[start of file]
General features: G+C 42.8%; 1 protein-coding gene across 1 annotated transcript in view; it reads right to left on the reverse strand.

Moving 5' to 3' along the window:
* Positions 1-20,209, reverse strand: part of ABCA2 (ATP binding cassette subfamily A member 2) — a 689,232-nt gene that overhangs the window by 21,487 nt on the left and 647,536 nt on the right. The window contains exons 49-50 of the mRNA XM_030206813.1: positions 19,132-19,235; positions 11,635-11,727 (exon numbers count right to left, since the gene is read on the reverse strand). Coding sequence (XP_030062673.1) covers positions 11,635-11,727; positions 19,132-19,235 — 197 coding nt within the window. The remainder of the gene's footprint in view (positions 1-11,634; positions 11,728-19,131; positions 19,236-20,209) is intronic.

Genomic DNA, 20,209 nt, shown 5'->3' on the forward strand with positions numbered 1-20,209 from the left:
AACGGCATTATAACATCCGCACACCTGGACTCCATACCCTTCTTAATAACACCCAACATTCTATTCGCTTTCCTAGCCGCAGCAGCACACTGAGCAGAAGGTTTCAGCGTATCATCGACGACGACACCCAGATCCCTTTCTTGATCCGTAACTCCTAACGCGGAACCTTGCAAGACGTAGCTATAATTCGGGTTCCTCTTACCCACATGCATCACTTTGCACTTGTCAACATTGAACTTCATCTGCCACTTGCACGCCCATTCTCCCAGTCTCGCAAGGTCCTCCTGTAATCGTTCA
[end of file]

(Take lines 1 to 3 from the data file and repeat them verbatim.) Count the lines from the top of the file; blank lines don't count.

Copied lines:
General features: G+C 42.8%; 1 protein-coding gene across 1 annotated transcript in view; it reads right to left on the reverse strand.

Moving 5' to 3' along the window:
* Positions 1-20,209, reverse strand: part of ABCA2 (ATP binding cassette subfamily A member 2) — a 689,232-nt gene that overhangs the window by 21,487 nt on the left and 647,536 nt on the right. The window contains exons 49-50 of the mRNA XM_030206813.1: positions 19,132-19,235; positions 11,635-11,727 (exon numbers count right to left, since the gene is read on the reverse strand). Coding sequence (XP_030062673.1) covers positions 11,635-11,727; positions 19,132-19,235 — 197 coding nt within the window. The remainder of the gene's footprint in view (positions 1-11,634; positions 11,728-19,131; positions 19,236-20,209) is intronic.